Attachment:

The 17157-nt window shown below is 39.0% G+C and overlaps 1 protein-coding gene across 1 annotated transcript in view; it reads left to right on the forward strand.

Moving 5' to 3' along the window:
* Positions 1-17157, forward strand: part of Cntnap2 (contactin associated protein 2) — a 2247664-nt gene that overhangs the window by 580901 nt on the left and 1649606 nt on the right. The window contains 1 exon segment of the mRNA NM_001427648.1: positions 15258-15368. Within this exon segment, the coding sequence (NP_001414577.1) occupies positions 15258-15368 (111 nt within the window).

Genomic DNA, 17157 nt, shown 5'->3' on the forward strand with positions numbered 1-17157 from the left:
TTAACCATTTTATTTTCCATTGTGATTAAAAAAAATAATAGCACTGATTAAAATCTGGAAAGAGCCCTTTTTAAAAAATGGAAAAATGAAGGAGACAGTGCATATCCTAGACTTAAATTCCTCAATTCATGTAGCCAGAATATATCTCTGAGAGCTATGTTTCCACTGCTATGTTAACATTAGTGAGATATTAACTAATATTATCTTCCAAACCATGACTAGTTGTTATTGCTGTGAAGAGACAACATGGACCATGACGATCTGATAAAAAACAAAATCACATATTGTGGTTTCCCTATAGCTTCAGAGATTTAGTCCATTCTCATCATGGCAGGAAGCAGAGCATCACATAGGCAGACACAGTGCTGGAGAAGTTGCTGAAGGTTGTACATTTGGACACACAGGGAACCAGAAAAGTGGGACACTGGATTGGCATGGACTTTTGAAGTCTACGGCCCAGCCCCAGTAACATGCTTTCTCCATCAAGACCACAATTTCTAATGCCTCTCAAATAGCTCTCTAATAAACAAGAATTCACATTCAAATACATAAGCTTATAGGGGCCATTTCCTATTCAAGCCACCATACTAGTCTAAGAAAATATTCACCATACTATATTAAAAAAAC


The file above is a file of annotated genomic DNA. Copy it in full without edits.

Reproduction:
The 17157-nt window shown below is 39.0% G+C and overlaps 1 protein-coding gene across 1 annotated transcript in view; it reads left to right on the forward strand.

Moving 5' to 3' along the window:
* Positions 1-17157, forward strand: part of Cntnap2 (contactin associated protein 2) — a 2247664-nt gene that overhangs the window by 580901 nt on the left and 1649606 nt on the right. The window contains 1 exon segment of the mRNA NM_001427648.1: positions 15258-15368. Within this exon segment, the coding sequence (NP_001414577.1) occupies positions 15258-15368 (111 nt within the window).

Genomic DNA, 17157 nt, shown 5'->3' on the forward strand with positions numbered 1-17157 from the left:
TTAACCATTTTATTTTCCATTGTGATTAAAAAAAATAATAGCACTGATTAAAATCTGGAAAGAGCCCTTTTTAAAAAATGGAAAAATGAAGGAGACAGTGCATATCCTAGACTTAAATTCCTCAATTCATGTAGCCAGAATATATCTCTGAGAGCTATGTTTCCACTGCTATGTTAACATTAGTGAGATATTAACTAATATTATCTTCCAAACCATGACTAGTTGTTATTGCTGTGAAGAGACAACATGGACCATGACGATCTGATAAAAAACAAAATCACATATTGTGGTTTCCCTATAGCTTCAGAGATTTAGTCCATTCTCATCATGGCAGGAAGCAGAGCATCACATAGGCAGACACAGTGCTGGAGAAGTTGCTGAAGGTTGTACATTTGGACACACAGGGAACCAGAAAAGTGGGACACTGGATTGGCATGGACTTTTGAAGTCTACGGCCCAGCCCCAGTAACATGCTTTCTCCATCAAGACCACAATTTCTAATGCCTCTCAAATAGCTCTCTAATAAACAAGAATTCACATTCAAATACATAAGCTTATAGGGGCCATTTCCTATTCAAGCCACCATACTAGTCTAAGAAAATATTCACCATACTATATTAAAAAAAC